Tokyo, neighboring prefectures and other major cities began to see a simultaneous surge in new cases of the novel coronavirus in the past few days, forcing policymakers to weigh public health concerns against business closure requests that would risk further damage to the economy.

On Friday, Tokyo Gov. Yuriko Koike reported 243 new cases, yet another record-breaking figure in a surge of infections that began in late June.

In the seven days leading up to Thursday, Chiba, Kanagawa and Saitama prefectures reported a combined total of 403 infections. That's nearly double the 209 cases they reported together between June 26 and July 2, according to data from the ministry of health.

An increasing number of new cases in Tokyo are untraceable or asymptomatic, Koike said during a news conference Friday.

“But the virus is still spreading and we need residents to understand that, if you feel ill or concerned about your health in any way, it's for your own good and that of the people around you to seek out medical help,” Koike said.

Increased testing — specifically on a group basis in Kabukicho, where several clusters have emerged — is partially responsible for the surge, Koike said.

“No city has a vaccine. No city has a treatment for this disease,” she said. “No city in the world has figured out how to revive and rebuild its economy while simultaneously protecting residents from the spreading virus."

On Thursday, soon after the Tokyo Metropolitan Government announced what was then a record-breaking 224 cases, Koike announced a ¥313.2 billion draft supplementary budget that included a plan to provide subsidies to host and hostess clubs, bars and other nightlife destinations that have become the center of the capital’s most recent surge. Koike said the metropolitan government will offer ¥500,000 to such businesses if they agree to voluntarily close for more than 10 days.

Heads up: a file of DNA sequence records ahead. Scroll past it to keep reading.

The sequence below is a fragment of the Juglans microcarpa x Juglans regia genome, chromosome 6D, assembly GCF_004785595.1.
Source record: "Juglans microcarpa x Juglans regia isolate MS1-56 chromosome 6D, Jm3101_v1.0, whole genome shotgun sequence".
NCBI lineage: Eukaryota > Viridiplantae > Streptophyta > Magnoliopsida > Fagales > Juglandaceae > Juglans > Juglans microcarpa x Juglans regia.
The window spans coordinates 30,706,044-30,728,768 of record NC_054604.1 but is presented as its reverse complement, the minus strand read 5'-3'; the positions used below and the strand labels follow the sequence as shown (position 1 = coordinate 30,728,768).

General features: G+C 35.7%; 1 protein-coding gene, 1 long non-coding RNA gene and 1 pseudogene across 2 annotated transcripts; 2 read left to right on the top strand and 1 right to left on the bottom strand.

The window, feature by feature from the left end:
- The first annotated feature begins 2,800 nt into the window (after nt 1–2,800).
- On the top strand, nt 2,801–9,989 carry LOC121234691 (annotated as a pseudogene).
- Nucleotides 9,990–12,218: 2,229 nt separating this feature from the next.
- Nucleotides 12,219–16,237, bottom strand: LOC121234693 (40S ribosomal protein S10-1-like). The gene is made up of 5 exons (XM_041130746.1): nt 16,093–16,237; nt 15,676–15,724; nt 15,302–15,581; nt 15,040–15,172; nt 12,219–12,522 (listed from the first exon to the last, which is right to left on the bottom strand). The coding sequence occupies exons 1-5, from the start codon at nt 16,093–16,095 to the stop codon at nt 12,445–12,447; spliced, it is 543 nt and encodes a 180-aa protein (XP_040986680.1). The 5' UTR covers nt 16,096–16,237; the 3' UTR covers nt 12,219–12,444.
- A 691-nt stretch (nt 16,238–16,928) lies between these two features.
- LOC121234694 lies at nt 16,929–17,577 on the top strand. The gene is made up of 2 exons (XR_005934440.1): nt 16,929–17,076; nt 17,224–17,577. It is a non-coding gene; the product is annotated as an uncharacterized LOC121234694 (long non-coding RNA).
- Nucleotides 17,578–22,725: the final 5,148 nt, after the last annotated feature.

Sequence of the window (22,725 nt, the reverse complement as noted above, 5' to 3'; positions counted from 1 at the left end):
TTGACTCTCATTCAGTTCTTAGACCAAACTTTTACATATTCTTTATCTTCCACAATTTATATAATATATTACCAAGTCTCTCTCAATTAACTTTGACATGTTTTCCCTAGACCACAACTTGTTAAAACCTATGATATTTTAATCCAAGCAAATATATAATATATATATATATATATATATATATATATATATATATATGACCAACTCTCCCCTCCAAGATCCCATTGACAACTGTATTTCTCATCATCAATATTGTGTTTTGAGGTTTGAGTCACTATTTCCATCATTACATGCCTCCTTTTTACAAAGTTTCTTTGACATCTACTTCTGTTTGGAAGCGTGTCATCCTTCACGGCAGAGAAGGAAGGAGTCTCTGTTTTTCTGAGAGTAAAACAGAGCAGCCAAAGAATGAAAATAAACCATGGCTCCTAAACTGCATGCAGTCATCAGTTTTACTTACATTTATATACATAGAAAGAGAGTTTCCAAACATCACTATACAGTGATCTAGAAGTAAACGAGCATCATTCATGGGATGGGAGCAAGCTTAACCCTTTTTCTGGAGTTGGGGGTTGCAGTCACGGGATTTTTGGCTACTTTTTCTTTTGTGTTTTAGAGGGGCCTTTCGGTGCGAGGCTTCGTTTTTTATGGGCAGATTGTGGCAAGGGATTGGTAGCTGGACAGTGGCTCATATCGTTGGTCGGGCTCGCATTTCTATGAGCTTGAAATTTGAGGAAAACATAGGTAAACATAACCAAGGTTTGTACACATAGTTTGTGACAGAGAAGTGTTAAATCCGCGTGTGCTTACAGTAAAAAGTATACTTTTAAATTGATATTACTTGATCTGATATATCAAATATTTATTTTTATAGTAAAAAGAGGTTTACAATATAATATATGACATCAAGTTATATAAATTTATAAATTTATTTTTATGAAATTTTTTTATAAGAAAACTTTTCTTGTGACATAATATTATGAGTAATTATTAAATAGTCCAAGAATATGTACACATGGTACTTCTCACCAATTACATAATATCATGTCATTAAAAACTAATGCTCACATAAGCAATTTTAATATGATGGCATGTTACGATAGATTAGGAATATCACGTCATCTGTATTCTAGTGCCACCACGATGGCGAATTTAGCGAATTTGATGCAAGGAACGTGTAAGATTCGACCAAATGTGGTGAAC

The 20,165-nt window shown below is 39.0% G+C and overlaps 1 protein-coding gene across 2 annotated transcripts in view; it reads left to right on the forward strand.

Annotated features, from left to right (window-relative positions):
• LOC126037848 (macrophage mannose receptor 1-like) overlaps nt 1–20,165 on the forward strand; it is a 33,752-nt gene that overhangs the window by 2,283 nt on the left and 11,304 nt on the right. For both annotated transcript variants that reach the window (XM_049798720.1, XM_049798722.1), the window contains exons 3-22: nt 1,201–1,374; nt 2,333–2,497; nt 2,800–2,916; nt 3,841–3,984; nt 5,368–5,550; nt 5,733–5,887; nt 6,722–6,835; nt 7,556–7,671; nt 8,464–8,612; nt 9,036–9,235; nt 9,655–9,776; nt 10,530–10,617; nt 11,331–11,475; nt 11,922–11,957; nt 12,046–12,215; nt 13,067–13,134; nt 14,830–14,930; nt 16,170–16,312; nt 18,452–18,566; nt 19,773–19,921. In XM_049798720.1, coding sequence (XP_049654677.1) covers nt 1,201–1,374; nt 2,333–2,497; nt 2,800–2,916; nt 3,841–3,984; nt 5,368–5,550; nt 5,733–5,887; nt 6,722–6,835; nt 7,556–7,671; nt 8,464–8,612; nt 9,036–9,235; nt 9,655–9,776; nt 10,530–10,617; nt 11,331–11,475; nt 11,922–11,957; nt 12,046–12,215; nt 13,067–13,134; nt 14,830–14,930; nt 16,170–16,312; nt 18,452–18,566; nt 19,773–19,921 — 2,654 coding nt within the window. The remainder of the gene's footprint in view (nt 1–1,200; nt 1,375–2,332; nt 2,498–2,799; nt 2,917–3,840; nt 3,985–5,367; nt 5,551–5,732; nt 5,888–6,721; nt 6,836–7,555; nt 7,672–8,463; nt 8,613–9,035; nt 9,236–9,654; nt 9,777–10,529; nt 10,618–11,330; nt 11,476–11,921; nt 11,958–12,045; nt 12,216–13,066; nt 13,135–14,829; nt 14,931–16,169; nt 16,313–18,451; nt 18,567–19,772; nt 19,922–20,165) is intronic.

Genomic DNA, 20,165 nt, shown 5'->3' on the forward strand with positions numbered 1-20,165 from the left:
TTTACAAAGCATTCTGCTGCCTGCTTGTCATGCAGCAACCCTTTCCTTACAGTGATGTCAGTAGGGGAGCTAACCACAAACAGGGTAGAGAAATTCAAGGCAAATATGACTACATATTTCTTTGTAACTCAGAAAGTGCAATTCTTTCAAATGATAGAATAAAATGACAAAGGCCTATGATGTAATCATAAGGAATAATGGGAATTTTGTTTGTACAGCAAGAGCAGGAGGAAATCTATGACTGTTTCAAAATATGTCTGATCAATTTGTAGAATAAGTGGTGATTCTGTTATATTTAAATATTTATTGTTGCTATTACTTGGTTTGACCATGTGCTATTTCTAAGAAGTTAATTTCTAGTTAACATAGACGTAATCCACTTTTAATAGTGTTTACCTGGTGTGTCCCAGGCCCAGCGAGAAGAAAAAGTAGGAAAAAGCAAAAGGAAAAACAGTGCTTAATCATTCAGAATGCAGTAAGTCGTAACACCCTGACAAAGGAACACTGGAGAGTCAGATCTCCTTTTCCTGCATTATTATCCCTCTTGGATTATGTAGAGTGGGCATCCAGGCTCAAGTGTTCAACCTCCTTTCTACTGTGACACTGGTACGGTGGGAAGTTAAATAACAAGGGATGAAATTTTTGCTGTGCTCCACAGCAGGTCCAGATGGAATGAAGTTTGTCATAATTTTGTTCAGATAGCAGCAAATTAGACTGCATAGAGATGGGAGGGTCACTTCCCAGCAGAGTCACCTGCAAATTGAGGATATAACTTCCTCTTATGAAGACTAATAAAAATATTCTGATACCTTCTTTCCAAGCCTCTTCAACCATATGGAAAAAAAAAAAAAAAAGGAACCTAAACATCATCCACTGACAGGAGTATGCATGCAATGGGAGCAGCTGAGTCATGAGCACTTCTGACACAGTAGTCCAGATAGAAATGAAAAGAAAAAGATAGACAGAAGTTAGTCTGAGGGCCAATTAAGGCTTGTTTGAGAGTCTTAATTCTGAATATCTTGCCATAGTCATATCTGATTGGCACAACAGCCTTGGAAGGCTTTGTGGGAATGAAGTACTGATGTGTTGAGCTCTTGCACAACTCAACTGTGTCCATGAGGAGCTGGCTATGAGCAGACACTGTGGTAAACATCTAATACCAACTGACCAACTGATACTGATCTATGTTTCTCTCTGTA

In April, the city offered more expansive financial support to all local businesses that complied with voluntary countermeasures. This plan received a fair amount of criticism, with residents crying out the money was too little too late.

This time around, Koike said she hopes the city can pinpoint where the virus is damaging the economy and target certain businesses that need assistance.

The plan was revealed following a surge in infections — the majority involving people in their 20s and 30s or those who spent time in the nightlife districts in Shinjuku Ward or Ikebukuro in Toshima Ward — that began just over two weeks ago.

Despite the growing numbers, the central government lifted restrictions on public events Friday in a move that would permit sporting events and other public gatherings up to 5,000 people, rather than 1,000 as previously instructed.

A spate of major sporting events were scheduled for Friday night nationwide. A J. League second division match between Fagiano Okayama and Giravanz Kitakyushu, as well as six Nippon Professional Baseball games, including a clash between the Yakult Swallows and league leader Yomiuri Giants, are sure to attract big crowds.

The latest figure takes the capital’s cumulative total past 7,500 infections and 325 deaths, though the city hasn’t reported any deaths since June 24. On Thursday, the metropolitan government announced 224 additional cases of COVID-19.

Prime Minister Shinzo Abe declared a state of emergency in Tokyo and six other prefectures. The order was extended to the rest of the country 10 days later and finally lifted on May 25.

On Thursday, Osaka Prefecture reported 30 new cases for the first time since April 29, and Chiba Prefecture saw 22 cases, the highest since April 23. Coronavirus infections continue to be steadily reported in Kanagawa and Saitama as well.

While different parts of the country appear to be experiencing either a resurgence or an initial wave, like in the case of a United States naval base in Okinawa — the severity of each varies greatly, and so does the demographic breakdown of those infected.

Not only that, flooding and landslides caused by heavy rain in parts of the country have forced municipalities to prioritize disaster response over virus countermeasures.

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